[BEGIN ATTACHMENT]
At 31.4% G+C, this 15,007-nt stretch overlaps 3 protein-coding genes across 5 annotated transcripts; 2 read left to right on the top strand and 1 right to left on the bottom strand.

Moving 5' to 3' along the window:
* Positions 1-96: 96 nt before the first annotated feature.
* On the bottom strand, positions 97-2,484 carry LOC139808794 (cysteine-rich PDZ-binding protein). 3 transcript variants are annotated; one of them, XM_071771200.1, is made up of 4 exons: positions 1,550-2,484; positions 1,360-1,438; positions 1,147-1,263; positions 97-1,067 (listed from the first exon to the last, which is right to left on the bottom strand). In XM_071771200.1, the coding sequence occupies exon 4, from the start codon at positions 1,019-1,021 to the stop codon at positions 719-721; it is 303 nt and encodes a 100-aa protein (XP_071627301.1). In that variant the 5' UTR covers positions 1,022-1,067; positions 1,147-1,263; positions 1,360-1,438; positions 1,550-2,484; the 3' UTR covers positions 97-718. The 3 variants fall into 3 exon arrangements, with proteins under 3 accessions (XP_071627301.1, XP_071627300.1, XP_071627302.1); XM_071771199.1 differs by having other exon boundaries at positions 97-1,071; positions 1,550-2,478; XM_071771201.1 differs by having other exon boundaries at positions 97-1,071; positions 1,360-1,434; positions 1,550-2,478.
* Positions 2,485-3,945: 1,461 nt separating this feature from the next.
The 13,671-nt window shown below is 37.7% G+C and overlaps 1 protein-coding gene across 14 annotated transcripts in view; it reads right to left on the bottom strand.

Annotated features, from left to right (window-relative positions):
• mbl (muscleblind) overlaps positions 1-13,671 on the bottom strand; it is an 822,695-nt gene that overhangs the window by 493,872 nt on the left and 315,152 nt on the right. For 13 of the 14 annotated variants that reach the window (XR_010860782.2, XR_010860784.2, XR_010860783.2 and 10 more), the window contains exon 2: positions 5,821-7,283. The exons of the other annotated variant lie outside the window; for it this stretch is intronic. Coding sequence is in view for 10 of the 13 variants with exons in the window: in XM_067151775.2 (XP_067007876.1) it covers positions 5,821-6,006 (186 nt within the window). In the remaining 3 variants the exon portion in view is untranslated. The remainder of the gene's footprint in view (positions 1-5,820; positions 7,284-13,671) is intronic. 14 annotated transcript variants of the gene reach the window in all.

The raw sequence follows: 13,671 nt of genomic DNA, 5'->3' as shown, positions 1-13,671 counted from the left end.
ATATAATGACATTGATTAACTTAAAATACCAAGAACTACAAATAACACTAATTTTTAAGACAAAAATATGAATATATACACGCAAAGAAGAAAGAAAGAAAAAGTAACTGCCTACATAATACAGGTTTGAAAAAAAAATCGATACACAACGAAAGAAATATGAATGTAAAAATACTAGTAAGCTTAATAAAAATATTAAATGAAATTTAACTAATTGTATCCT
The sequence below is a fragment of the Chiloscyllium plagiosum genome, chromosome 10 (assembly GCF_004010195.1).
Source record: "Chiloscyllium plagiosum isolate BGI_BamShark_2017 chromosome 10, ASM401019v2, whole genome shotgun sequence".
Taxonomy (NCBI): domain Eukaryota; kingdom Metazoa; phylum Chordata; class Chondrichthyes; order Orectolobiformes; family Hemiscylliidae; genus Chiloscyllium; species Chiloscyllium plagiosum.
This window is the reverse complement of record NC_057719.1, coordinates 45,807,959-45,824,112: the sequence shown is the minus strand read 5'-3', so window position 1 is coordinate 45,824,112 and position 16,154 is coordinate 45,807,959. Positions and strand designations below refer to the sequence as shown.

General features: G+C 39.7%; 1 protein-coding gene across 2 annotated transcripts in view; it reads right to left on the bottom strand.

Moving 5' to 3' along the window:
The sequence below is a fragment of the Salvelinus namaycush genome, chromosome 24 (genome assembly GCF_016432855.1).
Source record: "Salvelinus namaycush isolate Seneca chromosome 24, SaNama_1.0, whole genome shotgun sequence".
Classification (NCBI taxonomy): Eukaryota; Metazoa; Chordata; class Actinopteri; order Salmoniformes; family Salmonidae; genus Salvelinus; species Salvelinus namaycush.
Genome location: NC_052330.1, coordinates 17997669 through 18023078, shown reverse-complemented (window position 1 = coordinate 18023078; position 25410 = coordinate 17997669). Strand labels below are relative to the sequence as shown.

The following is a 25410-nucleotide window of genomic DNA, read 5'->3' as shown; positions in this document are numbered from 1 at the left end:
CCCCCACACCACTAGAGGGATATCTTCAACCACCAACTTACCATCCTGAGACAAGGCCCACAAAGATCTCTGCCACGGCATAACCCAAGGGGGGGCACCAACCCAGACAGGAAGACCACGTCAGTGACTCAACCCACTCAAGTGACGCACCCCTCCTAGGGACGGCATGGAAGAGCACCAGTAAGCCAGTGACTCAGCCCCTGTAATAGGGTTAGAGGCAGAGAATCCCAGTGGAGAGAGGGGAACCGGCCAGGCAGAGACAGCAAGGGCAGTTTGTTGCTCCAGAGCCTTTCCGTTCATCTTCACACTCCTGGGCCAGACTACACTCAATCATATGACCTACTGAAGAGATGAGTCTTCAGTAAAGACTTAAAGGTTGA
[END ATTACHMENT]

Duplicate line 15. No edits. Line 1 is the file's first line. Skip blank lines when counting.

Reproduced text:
General features: G+C 39.7%; 1 protein-coding gene across 2 annotated transcripts in view; it reads right to left on the bottom strand.